JULY 30, 1998

Good afternoon. The purpose of today's hearing is to consider two nominations within the Environmental Protection Agency. The first nomination is that of Mr. Romulo L. Diaz, Jr., to be the Assistant Administrator for Administratrion and Resources Management. The second nomination is that of Mr. J. Charles Fox to be the Assistant Administrator for Water.

I am delighted to welcome everyone, particularly our two nominees, Mr. Diaz and Mr. Fox, and I would like to acknowledge the members of their families who are here. Mr. Diaz is accompanied by his parents, Romulo Sr., and Irene Diaz, who have come all the way from Nederland, Texas. Mr. Fox is accompanied by his wife, Ritu Sharma and his parents, Richard and Nancy Fox.

The President nominated Mr. Diaz and Mr. Fox on July 17, and we have received their paperwork in the interim. It is the Committee's intent to act on these nominations at the earliest opportunity after the Senate returns from the August recess.

I am pleased to report that both of the nominees have impressive and diverse backgrounds and are well-suited to the positions before them. Romulo Diaz has served as the Director of the Office of Regulatory Coordination at the U.S. Department of Energy since 1995. In this position, Mr. Diaz has overseen the Department's regulatory reinvention efforts. Prior to 1995, he has served in a number of positions within the Energy Department, including Deputy Chief of Staff and Counselor to the Secretary and Deputy Assistant Secretary of International Affairs. He has represented the United States on a North Atlantic Treaty Organization committee dealing with energy security for the Alliance.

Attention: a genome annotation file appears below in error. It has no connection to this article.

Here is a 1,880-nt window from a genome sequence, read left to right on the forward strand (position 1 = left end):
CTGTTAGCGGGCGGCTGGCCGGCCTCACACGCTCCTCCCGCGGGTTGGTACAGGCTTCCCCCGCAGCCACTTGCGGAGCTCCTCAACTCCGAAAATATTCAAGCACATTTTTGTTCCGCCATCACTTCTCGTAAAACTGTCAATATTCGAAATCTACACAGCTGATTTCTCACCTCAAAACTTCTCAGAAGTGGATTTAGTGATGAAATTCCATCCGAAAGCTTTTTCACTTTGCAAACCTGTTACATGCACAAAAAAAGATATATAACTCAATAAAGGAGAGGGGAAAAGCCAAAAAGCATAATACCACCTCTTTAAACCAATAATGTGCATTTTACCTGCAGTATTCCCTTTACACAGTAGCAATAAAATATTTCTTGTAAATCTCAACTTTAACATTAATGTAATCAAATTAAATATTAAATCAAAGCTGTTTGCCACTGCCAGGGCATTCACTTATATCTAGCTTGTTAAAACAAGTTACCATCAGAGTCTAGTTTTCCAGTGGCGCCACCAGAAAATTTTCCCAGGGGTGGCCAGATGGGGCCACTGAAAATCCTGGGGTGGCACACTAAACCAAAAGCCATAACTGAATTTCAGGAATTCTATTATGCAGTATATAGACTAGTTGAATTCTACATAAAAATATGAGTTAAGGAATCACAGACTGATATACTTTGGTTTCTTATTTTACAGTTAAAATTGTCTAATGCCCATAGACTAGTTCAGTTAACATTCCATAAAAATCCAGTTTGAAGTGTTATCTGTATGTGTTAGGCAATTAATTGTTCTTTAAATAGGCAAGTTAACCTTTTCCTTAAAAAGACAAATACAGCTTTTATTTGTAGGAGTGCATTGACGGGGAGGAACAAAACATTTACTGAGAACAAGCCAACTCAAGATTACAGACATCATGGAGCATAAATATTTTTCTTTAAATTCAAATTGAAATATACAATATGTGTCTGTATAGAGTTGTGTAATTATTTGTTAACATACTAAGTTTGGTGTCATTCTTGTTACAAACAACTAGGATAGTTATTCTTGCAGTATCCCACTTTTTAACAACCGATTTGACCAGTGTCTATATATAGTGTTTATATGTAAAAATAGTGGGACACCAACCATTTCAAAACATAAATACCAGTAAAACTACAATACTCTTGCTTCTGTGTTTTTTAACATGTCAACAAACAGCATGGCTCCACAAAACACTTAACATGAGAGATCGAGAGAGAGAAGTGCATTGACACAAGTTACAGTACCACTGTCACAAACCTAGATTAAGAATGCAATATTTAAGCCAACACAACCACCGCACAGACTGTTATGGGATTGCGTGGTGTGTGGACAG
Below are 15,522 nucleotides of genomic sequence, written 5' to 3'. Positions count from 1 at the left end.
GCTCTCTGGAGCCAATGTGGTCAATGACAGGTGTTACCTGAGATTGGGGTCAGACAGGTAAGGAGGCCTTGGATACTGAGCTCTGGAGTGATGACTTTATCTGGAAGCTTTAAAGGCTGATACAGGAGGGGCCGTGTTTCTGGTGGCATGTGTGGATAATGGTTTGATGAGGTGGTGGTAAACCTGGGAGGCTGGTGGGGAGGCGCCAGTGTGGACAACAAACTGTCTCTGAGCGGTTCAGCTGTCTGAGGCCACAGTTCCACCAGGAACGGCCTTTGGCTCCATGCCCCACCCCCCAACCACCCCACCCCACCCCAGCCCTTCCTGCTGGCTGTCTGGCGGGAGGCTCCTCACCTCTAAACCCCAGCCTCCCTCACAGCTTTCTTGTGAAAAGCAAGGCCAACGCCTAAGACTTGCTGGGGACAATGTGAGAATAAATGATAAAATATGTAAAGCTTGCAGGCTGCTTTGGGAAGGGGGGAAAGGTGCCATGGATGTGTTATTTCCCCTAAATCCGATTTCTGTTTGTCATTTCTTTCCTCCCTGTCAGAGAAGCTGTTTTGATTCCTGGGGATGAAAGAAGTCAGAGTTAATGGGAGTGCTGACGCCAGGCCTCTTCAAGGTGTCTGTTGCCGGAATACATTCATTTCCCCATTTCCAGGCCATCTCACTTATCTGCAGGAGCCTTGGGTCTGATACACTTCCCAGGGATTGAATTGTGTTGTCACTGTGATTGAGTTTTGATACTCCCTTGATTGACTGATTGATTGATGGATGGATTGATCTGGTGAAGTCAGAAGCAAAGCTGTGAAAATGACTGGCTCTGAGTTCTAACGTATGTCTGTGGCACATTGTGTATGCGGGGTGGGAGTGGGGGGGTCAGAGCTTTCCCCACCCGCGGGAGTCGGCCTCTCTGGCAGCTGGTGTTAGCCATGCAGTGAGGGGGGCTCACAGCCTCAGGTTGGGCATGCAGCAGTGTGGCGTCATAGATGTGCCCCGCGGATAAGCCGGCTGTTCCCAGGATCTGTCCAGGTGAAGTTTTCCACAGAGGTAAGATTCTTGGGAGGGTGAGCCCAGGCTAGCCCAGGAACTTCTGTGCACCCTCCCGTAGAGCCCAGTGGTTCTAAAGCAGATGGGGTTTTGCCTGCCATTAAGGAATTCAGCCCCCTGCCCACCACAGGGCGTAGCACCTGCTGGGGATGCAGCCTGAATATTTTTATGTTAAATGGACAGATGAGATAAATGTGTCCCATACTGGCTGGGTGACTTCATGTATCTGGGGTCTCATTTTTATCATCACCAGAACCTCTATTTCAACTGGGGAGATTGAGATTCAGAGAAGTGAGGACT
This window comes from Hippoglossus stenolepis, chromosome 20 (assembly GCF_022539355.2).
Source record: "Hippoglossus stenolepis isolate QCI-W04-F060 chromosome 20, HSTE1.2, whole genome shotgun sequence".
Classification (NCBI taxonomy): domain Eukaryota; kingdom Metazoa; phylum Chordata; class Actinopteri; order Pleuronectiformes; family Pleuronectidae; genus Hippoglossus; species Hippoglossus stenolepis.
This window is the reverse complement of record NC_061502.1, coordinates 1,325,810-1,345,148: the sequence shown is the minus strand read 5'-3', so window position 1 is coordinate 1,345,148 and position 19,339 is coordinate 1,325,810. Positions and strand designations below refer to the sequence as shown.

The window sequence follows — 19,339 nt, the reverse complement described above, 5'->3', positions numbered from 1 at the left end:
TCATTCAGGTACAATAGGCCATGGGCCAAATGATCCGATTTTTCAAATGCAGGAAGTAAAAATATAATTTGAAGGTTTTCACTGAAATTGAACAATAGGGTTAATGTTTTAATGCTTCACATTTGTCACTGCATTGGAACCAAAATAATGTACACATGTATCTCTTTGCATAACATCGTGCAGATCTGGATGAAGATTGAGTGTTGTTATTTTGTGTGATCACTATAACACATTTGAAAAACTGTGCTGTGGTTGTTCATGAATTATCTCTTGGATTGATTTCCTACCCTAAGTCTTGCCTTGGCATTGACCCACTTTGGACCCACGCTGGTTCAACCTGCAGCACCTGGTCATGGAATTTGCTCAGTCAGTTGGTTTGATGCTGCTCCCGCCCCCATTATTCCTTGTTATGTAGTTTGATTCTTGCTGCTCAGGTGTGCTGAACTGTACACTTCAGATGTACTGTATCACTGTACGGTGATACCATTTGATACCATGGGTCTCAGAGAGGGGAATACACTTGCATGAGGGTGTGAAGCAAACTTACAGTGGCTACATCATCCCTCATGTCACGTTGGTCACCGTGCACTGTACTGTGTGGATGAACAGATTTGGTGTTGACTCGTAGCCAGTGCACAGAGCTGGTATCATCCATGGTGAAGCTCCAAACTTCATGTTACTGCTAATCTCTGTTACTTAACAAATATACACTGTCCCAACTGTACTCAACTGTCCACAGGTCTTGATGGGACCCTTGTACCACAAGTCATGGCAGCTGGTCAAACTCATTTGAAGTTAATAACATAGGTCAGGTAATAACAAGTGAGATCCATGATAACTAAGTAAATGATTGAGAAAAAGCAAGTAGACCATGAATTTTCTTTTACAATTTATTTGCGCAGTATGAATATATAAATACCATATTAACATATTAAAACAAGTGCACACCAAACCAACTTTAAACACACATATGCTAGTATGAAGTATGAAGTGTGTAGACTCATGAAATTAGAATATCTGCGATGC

Charles Fox also has an impressive background. Since 1997, he has served the Associate Administrator of the Environmental Protection Agency. In his current position, he directs the Office of Reinvention, overseeing a number of government reform and reinvention activities. From 1993 to 1995, Mr. Fox was the Assistant Secretary at the Maryland Department of the Environment. From 1993 until 1995, he was the Chief of Staff in EPA's Office of Water, experience which will be invaluable if confirmed. Prior to that time, he served in a number of positions in EPA and in the non profit sector.

For the EPA to perform effectively, it needs to have talented decision makers not only to carry out its core mission of protecting environmental resources, but also to ensure that the agency runs efficiently in carrying out that mission. If confirmed as Assistant Administrator for Water, Mr. Fox will be responsible for keeping the nation's waters clean for fishing and swimming, and safe for drinking. The Assistant Administrator for Water oversees water and drinking water criteria and the National Pollution Discharge Elimination System permits program under the Clean Water Act, and manages a workforce of 2,680 employees and a budget of 2.6 billion dollars.

If confirmed as Assistant Administrator for Administratrion and Resources Management, Mr. Diaz would help manage the Agency as the liason between EPA and the Office of Management and Budget, the Office of Personnel Management, the General Services Administration, and the General Accounting Office. He also would be responsible for agency-wide resources management, facilities services, human resources, audits, administrative services, and procurement. In short, he is responsible for ensuring that the bulk of EPA's budget, which is spent to procure services from the private sector, is spent wisely.

Both positions pose difficult challenges, but I am confident that both Mr. Diaz and Mr. Fox are prepared to face the tasks at hand. I look forward to hearing what today's witnesses have to say about their backgrounds and what they hope to accomplish, if confirmed.

After we hear the statements of Senator Baucus and other Committee members, we will start with Mr. Diaz, and after members have an opportunity to question him, move on to Mr. Fox.